When this correspondent taught his own concealed carry course in Arizona (before the law was changed to mandate a standard state lesson plan), the lesson plan made clear the permit was an infringement on the rights guaranteed by both the U.S. and Arizona Constituons.
The goal of Constitutional Carry was always in mind, and explained in the classroom.
The permit was a lesser infringement than the complete ban on concealed carry.
The Second Amendment is a beautiful lodestone to detect which politicians take the Constitution and Bill of Rights seriously, and which do not.
Politicians tend to be accomplished liars. You have to study what they do, not just what they say.
Even voting records can be deliberately misleading. Politicians routinely cite votes which had no real effect, or which were rigged specifically for them to be able to claim to their constituents they had voted the “correct” way, in order to be re-elected.
Most politicians are not particularly interested in principles. They are interested in perks and power and being re-elected. Thus, they can be swayed and persuaded to vote, incrementally, by interested and engaged voters. There are far more interested and engaged Second Amendment supporters than there are those who wish for an unarmed population.
It is important to realize incrementalism, while valuable in itself, has a goal: Full recognition and practical application of the Second Amendment, so that people in the United States can be practically and legally armed as they go about their daily lives; and they can be practically and legally armed so as to prevent tyranny by the governments they have created.
When Alaska became the first state to restore Constitutional Carry in 2003, a Democrat legislator in the state explained how it happened. He said carry legislation kept coming up, year after year. He was sick of it. It was popular. He did not want to deal with it any more. Just pass Constitutional Carry, and be done with it.
Those who insist on full implementation of Second Amendment rights, immediately, have made valuable contributions. As a practical effect, they show incrementalists to be practical “moderates”.
Those who have had the most practical effect are those who insisted on the ultimate goal, while accepting incremental movement toward the goal.
When Claire Wolf made her statement praising the work of the incrementalists who had restored Constitutional Carry in 2016, eight states had restored Constitutional Carry. Today there are eighteen states with Constitutional Carry.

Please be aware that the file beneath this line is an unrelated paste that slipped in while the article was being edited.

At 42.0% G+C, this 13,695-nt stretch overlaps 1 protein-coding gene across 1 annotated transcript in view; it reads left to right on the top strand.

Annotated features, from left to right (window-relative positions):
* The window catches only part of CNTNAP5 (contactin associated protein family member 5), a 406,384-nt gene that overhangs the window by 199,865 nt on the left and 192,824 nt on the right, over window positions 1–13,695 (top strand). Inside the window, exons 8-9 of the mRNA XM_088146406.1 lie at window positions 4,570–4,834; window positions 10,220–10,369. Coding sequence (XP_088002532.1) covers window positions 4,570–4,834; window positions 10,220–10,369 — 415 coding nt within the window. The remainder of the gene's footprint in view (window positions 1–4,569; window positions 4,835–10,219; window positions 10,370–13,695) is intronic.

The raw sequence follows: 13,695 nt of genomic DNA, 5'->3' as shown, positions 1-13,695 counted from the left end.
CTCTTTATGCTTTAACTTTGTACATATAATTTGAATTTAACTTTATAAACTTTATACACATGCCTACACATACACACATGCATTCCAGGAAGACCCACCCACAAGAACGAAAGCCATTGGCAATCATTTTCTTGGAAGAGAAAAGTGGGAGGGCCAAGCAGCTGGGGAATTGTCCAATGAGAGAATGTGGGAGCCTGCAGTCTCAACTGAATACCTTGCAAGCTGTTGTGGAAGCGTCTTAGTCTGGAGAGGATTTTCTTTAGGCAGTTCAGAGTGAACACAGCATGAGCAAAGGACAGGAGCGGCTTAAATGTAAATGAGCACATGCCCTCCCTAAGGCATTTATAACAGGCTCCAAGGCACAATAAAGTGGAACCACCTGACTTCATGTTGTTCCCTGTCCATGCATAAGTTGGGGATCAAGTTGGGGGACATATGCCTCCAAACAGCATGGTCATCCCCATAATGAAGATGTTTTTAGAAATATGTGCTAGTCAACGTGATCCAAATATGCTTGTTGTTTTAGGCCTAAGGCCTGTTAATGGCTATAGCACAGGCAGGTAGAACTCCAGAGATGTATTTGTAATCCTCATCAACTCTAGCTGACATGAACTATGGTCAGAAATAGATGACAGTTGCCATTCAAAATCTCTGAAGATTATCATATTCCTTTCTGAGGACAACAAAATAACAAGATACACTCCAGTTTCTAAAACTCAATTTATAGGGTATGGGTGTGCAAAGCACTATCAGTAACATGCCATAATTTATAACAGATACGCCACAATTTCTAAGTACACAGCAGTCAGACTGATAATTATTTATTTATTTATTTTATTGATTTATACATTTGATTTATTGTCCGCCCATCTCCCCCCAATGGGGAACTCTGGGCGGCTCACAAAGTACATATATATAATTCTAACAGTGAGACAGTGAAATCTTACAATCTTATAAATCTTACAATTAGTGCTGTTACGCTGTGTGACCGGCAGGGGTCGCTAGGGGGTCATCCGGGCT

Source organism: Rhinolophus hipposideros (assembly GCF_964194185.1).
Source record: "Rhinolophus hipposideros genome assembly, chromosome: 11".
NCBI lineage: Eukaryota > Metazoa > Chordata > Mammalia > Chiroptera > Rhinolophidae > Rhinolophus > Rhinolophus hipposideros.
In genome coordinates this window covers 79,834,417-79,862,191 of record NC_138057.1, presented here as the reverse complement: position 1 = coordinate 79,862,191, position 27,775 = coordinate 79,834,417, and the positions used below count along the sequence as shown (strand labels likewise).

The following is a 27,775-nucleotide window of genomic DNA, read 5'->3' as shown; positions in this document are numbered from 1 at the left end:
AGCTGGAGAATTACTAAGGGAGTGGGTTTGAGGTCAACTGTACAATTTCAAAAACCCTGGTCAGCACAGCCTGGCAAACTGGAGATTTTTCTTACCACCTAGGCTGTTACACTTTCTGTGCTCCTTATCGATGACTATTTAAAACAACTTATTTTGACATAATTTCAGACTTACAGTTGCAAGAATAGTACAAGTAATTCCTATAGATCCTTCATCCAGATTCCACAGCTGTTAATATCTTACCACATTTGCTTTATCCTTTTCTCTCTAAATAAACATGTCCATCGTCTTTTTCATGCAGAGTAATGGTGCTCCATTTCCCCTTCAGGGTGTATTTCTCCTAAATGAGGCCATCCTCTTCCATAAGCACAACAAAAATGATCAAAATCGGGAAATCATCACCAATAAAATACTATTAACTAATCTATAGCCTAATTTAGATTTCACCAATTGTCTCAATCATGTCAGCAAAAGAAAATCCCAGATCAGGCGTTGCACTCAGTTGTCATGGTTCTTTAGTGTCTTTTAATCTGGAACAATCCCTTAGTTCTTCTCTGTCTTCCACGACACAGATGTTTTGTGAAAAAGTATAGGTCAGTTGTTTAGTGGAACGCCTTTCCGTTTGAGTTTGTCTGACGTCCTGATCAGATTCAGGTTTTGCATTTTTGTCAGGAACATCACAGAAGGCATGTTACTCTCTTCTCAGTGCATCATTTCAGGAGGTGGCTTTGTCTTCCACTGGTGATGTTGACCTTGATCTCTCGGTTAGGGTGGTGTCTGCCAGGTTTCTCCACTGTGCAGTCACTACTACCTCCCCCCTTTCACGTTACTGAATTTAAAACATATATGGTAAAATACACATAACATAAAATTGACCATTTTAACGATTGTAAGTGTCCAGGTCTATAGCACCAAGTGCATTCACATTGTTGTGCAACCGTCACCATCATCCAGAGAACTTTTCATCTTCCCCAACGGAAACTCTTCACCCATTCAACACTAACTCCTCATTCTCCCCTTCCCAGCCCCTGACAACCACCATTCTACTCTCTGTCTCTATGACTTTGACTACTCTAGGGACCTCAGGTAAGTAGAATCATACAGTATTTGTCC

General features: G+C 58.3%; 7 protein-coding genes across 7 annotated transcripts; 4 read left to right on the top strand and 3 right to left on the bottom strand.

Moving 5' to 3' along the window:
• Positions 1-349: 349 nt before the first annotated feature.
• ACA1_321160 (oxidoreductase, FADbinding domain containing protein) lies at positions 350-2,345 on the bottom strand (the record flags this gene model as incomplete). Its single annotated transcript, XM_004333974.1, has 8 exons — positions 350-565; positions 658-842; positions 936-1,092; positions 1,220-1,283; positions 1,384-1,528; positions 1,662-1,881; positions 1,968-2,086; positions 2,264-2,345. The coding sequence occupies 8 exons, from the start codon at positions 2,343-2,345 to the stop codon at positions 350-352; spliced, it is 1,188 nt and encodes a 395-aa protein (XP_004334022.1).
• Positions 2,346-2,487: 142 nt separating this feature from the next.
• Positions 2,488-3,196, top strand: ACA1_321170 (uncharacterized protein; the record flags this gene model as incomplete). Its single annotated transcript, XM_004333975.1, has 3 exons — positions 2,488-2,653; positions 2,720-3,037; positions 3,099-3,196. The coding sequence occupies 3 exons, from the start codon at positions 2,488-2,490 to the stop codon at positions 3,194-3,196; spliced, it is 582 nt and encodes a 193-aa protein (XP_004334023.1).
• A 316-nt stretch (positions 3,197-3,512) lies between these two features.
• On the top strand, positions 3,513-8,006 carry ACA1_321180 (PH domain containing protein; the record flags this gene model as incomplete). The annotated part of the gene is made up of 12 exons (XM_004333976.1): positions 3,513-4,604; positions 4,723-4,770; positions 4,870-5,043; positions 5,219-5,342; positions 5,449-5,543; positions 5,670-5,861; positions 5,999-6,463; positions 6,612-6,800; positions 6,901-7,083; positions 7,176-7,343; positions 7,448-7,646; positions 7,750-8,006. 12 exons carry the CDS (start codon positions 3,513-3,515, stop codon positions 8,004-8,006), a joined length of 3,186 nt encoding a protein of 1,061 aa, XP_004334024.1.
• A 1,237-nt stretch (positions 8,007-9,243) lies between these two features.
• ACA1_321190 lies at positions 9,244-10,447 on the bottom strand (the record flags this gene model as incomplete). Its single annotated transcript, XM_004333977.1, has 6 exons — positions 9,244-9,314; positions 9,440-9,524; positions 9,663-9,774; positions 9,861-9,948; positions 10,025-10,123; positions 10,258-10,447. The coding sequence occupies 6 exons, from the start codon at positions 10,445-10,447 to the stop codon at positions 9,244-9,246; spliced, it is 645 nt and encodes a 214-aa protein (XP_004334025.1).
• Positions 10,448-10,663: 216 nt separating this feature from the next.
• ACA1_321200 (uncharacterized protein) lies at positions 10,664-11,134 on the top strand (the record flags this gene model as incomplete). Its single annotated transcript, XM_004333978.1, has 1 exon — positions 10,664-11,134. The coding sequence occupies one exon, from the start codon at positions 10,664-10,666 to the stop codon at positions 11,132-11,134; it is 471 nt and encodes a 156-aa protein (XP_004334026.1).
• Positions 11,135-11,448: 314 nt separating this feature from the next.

Idaho moved from Constitutional Carry for residents only (a dubious Constitutional provision), to Constitutional Carry for all who can legally own guns, a year ago.
Utah and Montana became the latest members of the Constitutional Carry club early in 2021.
It is very likely one or more states will join the club before the end of 2021.
The disagreement between those who preach “all or nothing” and those who practice incrementalism to achieve the goal, will never end. It is often seen in comments on this correspondent’s articles.
The practical effect is no longer in doubt. Incrementalism works. It has worked wonders in the states. Virtually no one in 1990 would have predicted the almost miraculous results we have seen in restoring Second Amendment rights by 2021.
There are numerous Second Amendment cases in the pipeline to the Supreme Court. Today, there is hope a majority of justices will uphold their oaths of office and honor the Second Amendment.
Every victory in the States for Constitutional Carry improves the odds. Those justices read the papers. They know the state of the law in the States. If they don’t, the amicus briefs on the cases will make sure they do.
Upholding the Second Amendment may no longer seem miraculous.
Prayer for the Justices to be guided by divine providence in their decisions, would not hurt.
©2021 by Dean Weingarten: Permission to share is granted when this notice and link are included. Gun Watch